Sarah Whitmer Foster was successful in every aspect of life except in her struggle with Alzheimer's. Sarah was loving, outgoing, and very bright, graduating from James Madison University (B.S.), University of Pittsburgh (M.S.W.), and Florida State University (Ph.D.) After graduating from Pitt, Sarah worked for seven years in the Dept. of Defense Dependents Schools in Wiesbaden, Germany. In 1970s, she joined the faculty of Florida A&M University and served in the Dept. of Sociology, holding every rank from Instructor to tenured Professor. Dr. Foster will be remembered for her research that included co-authoring a book about Harriet Beecher Stowe in Florida and a biographical article about Florida First Lady Chloe Merrick Reed. She has the distinction of having had a book published by a university press and another by a state historical society. These works offer a new understanding of the birth of modern Florida and the role of women in founding it.
In 1987-89, Sarah Foster and her husband represented the National Council of Churches, Church World Service, in Southern Africa. While on leave from FAMU, Sarah risked her life at the end of the Apartheid era. The National Council opposed the policies of the South African government and she and John Foster traveled back and forth across the region, visiting refugee camps, hoisting American delegates, and encouraging church leaders. On one occasion, she helped expedite the delivery of 5,000 blankets to refugees. Among the Fosters' most treasured possessions is a letter from Archbishop Desmond Tutu.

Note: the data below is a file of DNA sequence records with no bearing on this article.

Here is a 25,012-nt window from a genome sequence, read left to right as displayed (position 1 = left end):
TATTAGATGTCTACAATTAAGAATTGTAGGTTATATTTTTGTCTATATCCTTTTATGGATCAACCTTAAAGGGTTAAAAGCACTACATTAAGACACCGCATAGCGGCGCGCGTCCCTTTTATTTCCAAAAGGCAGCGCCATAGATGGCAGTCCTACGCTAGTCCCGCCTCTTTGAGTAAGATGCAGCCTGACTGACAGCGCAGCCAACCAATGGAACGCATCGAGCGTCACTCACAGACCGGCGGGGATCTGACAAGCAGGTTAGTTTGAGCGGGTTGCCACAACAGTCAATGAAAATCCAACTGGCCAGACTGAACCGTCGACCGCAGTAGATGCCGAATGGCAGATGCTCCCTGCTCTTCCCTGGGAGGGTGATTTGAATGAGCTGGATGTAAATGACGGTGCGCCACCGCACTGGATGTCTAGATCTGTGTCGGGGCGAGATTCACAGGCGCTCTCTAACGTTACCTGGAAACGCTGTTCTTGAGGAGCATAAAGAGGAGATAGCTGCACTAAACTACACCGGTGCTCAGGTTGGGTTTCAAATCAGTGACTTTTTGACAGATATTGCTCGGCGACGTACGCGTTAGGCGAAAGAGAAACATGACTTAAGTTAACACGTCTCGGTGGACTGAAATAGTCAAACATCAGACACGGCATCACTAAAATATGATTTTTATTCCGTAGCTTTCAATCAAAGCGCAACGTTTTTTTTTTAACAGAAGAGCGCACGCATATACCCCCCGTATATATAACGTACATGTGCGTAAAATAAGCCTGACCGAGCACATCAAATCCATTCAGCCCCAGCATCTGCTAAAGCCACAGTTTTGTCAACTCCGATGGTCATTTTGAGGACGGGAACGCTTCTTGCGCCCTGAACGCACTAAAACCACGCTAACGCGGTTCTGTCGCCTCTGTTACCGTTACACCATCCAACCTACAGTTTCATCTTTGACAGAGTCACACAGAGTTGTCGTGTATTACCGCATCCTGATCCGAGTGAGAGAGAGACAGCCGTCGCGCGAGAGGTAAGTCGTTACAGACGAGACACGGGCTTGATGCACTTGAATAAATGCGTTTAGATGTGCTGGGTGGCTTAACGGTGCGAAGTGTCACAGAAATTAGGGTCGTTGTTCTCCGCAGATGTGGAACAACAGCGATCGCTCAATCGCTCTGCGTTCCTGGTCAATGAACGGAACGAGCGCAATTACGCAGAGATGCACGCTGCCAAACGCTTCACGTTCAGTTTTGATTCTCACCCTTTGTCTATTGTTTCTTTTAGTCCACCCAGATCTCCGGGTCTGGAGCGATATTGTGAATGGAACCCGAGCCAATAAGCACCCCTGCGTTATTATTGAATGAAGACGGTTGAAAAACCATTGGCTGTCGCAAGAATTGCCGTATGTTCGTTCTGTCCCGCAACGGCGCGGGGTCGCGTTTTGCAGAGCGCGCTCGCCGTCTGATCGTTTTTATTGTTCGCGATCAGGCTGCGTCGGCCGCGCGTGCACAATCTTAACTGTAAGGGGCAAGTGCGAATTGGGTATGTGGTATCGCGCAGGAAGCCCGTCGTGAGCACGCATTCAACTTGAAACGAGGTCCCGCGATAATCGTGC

Sarah was happier than many women of her generation. She was raised to engage the world rather than to be limited by traditional roles. Committed to a career and to travel, Sarah lived in Europe for years before she meet her husband.
The greatest pleasure in life came to Sarah Whitmer Foster from her family. Her son, Bruce W. Foster, has been a constant source of wonder and love. He has been far more than the "apple of her eye." It is a tragedy that Sarah did not know her daughter-in-law Kayla and granddaughter Charlie Kate. She was survived by husband, John, mother, Louise Whitmer, sisters, Sandra Lineweaver (Price), Becky Aiba, Barbara Hill (Donald), nephews and nieces, and seven grandnephews and nieces.